Congresswoman Hartzler then clarified, essentially asking if a Christian could express the basic Christian tenet their “God or higher being…would be supreme.” Chaplain Bailey either backpedaled or had misunderstood the original question:

“That’s perfectly ok for that individual to state what they believe.”

Chaplain Bailey qualified his answer by saying the individual would need to be sensitive to who was “around the area,” something the Army would help them understand through “training.”  The answer was awkward because the vast majority of US troops ascribe to (differing) faiths whose basic tenets include exclusive truth claims — for that matter, so do some atheists.  Chaplain Bailey’s original answer would seem to say it was “borderline inappropriate” for the majority of US troops to talk about the basic tenets of their faith.  The fact that it was “perfectly ok” but would still warrant “training” for sensitivity on the parts of the speakers presents a self-conflicting response from the chief of all chaplains in the US Army.

Congresswoman Hartzler expressed her hope that such “training” would not suppress the freedom Chaplain Bailey had just said they had.

One interesting exchange occurred over the censorship of Catholic chaplains, led in questioning by Congressman Tim Huelskamp. After reminding the witnesses they had said essentially said ‘nothing like this happened,’ Congressman Huelskamp brought up the 2012 military censorship of a Catholic message. Chaplain Bailey said the military’s review of the Catholic pastoral letter — resulting in one line not being read in military chapels — wasn’t censorship.  His reply left Congressman Huelskamp “frustrated:”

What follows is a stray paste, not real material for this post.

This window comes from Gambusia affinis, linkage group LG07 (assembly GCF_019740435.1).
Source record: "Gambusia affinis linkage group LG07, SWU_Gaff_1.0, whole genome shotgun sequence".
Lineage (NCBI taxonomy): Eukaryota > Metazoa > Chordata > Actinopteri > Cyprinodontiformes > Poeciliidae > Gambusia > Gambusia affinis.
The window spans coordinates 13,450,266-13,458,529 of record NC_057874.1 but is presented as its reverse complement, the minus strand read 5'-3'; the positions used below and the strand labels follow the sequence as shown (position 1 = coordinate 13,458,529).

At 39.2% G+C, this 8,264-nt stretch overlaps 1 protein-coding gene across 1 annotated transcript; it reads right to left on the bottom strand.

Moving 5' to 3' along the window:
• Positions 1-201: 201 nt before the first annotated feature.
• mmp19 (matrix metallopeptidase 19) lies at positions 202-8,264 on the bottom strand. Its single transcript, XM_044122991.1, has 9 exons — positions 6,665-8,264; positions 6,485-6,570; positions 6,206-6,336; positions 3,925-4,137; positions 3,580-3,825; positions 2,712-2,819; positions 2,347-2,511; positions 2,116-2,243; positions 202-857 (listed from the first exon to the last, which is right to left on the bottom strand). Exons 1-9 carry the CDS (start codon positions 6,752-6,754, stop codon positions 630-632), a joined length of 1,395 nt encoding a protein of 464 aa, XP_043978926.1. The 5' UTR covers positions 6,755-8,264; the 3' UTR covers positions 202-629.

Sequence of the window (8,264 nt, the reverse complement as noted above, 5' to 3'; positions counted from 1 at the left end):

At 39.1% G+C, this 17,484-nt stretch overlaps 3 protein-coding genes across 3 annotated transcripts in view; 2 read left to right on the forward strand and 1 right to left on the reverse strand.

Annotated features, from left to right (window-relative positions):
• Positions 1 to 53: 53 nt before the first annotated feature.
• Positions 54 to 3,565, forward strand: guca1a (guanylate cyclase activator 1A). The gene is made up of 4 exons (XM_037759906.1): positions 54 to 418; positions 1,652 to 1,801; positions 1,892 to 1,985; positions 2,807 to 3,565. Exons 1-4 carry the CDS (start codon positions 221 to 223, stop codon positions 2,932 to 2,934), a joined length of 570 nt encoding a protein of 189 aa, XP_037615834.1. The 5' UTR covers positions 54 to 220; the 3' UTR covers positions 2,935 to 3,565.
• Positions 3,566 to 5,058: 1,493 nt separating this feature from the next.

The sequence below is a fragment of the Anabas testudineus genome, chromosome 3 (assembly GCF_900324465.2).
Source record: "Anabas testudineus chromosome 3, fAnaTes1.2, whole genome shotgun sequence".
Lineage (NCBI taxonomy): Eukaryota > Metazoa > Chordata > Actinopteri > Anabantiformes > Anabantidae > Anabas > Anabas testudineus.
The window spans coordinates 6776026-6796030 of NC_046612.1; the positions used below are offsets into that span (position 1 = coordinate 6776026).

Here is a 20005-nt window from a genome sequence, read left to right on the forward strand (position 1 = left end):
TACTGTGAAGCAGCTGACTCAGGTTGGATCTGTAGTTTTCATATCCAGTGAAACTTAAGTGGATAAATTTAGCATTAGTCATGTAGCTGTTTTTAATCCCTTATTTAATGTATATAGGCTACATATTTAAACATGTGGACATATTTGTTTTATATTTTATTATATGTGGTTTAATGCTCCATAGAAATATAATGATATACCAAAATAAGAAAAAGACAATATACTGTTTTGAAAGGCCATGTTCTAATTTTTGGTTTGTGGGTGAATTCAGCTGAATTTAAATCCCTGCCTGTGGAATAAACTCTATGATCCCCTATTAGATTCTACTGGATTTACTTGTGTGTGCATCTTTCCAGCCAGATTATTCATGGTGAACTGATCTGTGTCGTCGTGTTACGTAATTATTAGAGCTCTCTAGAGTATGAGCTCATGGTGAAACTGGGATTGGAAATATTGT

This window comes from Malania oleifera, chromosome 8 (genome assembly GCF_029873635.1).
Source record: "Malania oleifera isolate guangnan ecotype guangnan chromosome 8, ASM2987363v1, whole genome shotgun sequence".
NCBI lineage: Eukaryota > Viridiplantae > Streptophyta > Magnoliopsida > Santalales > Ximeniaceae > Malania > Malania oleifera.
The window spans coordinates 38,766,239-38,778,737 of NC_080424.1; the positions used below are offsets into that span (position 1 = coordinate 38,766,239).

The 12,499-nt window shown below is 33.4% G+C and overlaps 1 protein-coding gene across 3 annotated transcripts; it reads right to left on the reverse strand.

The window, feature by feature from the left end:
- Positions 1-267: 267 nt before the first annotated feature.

When the government demands something not be said and enforces that — again, every Catholic in America heard that one sentence unless you were in an Army installation, at Catholic mass…I believe that’s censorship.

Later at the Washington Post, the Washington Times, and One News Now.

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2 comments

  • You say: “The answer was awkward because the basic faith tenets of the three major world religions all make exclusive truth claims.”

    What do you consider to be the “three major world religions”? Worldwide, the third largest religion by population is Hinduism, which (at least in modern times) is universalist in character and does not make an exclusive truth claim. Just looking within the United States, the third largest religion is Buddhism, which similarly does not make an exclusive truth claim.

    • @Alex
      A fair critique of inarticulate wording. Rather than trying to explain the original intent, the text has been changed.

      The answer was awkward because the vast majority of US troops ascribe to (differing) faiths whose basic tenets include exclusive truth claims — for that matter, so do some atheists. Chaplain Bailey’s original answer would seem to say it was “borderline inappropriate” for the majority of US troops to talk about the basic tenets of their faith.